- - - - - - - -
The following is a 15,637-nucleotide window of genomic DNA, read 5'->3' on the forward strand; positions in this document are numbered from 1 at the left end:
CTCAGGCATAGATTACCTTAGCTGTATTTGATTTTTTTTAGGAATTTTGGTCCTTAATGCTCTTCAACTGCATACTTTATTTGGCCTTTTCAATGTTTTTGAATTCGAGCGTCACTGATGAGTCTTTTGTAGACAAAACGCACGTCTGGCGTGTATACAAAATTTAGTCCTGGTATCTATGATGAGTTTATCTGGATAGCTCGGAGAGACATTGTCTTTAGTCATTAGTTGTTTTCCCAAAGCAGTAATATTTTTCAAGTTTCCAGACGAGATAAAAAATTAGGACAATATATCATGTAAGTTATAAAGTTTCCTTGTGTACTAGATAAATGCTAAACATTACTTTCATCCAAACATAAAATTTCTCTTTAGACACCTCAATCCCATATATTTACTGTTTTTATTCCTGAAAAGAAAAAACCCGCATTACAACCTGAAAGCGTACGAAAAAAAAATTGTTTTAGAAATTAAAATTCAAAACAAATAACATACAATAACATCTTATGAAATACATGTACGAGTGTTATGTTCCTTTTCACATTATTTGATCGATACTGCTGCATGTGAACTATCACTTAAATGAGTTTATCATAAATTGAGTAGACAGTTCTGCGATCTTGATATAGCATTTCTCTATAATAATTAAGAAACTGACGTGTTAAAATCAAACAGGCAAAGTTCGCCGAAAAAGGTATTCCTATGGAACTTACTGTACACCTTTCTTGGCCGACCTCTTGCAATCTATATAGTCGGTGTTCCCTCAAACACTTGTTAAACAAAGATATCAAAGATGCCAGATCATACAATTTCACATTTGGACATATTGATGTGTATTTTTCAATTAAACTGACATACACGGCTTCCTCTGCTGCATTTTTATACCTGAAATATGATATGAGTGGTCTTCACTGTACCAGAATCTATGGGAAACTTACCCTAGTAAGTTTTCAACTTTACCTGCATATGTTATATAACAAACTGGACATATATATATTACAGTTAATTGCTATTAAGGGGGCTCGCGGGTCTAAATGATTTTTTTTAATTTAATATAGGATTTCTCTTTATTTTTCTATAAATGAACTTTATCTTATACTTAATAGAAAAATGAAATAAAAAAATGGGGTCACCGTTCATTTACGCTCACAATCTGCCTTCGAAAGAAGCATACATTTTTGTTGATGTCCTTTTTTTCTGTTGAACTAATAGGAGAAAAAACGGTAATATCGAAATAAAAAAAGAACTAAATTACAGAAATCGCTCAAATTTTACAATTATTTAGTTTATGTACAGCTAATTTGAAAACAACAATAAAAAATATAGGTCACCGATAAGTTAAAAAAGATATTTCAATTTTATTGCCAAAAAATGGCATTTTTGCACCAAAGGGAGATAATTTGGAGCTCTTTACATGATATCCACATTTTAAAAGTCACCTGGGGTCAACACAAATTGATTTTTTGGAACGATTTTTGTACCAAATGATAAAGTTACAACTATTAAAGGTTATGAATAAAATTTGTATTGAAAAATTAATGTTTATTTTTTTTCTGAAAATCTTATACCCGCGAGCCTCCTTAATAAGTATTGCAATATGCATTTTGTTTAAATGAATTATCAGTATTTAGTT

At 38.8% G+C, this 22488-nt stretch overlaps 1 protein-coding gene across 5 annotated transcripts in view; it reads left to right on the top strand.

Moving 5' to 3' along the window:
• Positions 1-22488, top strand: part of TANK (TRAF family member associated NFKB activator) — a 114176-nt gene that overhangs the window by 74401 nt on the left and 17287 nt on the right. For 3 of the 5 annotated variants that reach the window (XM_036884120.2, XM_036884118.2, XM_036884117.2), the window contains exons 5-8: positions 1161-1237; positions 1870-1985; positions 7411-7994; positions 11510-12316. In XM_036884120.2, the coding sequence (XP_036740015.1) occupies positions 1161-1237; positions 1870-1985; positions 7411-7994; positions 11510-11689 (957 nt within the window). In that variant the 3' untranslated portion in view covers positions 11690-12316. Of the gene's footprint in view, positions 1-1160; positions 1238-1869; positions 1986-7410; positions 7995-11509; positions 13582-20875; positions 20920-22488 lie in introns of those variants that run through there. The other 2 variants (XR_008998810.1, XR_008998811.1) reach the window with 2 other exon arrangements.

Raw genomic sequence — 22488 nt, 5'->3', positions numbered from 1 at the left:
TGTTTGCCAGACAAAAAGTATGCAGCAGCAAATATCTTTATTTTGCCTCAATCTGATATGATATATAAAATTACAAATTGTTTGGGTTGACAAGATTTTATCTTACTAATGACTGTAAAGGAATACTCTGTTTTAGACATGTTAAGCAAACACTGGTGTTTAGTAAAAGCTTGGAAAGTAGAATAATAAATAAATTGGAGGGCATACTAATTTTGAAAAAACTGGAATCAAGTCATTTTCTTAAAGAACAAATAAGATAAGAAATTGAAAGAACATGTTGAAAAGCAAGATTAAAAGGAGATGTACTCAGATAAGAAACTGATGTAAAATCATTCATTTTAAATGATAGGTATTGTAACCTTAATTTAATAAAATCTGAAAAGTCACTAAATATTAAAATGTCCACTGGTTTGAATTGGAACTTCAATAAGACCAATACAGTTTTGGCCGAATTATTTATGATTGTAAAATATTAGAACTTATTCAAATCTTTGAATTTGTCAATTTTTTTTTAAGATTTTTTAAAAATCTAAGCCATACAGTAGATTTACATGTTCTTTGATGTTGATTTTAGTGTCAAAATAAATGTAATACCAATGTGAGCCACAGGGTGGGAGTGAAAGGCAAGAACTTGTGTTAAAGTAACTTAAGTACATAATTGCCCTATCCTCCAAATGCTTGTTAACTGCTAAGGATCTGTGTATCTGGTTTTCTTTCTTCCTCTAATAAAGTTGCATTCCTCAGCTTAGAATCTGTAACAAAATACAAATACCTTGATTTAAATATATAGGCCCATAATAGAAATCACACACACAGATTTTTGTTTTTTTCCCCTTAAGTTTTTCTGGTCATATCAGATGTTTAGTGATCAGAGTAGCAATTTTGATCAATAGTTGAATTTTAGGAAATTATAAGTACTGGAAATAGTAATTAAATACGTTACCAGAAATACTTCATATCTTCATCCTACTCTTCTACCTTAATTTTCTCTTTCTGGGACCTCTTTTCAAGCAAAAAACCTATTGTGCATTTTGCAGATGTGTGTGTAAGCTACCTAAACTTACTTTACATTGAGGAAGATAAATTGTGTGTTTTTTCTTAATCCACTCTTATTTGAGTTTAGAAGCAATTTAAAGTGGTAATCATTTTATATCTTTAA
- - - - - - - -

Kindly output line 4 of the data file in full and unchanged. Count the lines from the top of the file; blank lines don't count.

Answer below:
Moving 5' to 3' along the window: